In Wednesday’s post about a new redistricting algorithm, I focused on the technical specifics of the proposed method, and the pros and cons that made it different from previous proposals.
I deliberately avoided delving into all the standing arguments about how best to draw districts, largely because I’ve discussed them in tedious detail before. But judging by the comments and e-mails I’ve received, a quick overview would be useful.
The complicating factor is that there are situations where gerrymandering produces a better result than a purely nonpartisan approach. That’s because redistricting involves several legitimate but competing principles:
1. District boundaries should make geographic sense.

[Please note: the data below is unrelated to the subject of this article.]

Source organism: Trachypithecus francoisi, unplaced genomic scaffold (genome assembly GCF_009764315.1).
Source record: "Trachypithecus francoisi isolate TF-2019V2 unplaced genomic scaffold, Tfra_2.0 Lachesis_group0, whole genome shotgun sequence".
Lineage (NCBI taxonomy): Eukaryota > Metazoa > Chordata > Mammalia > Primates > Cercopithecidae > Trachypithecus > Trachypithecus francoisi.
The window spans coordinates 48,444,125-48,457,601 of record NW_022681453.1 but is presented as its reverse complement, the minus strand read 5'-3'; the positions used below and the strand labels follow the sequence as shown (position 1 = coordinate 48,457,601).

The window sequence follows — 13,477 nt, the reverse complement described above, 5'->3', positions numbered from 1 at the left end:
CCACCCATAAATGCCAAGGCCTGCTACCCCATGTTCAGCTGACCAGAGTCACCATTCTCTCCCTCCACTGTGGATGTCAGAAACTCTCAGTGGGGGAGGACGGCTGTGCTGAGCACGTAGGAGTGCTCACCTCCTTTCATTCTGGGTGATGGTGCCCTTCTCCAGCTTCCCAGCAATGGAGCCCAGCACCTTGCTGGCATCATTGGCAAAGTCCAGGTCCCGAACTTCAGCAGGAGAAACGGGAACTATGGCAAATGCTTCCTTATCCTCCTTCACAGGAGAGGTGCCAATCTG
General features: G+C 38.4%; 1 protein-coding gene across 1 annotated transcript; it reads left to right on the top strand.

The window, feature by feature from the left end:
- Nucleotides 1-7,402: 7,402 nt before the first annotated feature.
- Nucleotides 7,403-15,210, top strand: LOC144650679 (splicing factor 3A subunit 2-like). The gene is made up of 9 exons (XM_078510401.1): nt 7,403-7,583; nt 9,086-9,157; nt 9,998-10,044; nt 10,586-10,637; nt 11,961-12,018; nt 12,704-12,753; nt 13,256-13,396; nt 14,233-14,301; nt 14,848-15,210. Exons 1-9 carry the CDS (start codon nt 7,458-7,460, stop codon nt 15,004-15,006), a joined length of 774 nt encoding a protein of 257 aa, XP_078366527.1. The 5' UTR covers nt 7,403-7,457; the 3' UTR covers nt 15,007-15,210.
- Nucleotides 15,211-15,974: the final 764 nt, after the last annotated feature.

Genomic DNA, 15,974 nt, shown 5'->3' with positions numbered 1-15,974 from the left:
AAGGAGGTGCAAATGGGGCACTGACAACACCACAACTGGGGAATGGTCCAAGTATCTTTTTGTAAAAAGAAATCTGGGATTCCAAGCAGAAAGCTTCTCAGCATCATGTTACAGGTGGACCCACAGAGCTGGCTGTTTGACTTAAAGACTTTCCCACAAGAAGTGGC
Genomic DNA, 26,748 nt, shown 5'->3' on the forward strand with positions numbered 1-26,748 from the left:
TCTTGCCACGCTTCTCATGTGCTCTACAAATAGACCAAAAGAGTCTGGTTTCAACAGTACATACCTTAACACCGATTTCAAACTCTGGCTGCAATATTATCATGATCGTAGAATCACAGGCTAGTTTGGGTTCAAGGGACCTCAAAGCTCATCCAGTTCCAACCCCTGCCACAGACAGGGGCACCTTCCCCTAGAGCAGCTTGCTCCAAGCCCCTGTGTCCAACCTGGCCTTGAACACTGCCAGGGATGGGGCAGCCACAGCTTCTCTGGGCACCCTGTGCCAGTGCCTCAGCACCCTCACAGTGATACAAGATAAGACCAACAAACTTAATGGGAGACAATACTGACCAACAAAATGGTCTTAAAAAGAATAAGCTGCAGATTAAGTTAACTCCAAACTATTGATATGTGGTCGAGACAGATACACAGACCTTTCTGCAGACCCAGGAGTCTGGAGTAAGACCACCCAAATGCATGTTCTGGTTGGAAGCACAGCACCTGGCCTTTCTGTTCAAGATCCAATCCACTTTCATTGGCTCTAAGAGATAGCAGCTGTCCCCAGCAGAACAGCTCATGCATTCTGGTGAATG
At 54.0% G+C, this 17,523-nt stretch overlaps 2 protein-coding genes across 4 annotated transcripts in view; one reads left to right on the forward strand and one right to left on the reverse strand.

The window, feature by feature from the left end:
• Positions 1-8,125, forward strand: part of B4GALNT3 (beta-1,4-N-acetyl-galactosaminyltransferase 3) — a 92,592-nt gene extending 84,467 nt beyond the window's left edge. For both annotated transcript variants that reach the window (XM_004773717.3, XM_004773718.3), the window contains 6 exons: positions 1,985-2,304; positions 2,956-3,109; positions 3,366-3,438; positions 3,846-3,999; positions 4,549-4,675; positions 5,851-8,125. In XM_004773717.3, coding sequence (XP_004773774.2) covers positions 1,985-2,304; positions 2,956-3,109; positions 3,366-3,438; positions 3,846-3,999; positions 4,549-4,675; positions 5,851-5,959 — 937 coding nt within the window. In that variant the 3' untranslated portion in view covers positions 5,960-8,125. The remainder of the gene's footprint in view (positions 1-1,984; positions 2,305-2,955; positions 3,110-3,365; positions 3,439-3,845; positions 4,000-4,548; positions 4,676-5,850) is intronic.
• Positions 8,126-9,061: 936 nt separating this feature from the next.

2. District boundaries should be nonpartisan.
3. The makeup of Congress should reflect the makeup of the citizenry. If a given group makes up 15 percent of the citizens, it should probably have about 15 percent of the Congressional seats.
4. Districts should be socially coherent, so that their representative can truly represent them. A suburban neighborhood on the edge of the city, for instance, is better grouped with a suburban district with similar demographics than an urban district with which it has nothing in common.
The problem is that #4 is highly subjective, and it’s hard to get #3 if you want both #2 and #1. For instance, assuming minorities are somewhat evenly spread through the population, a totally nonpartisan approach would create zero districts where blacks, say, are a majority — greatly reducing the political power of black voters.
(continued over at Midtopia)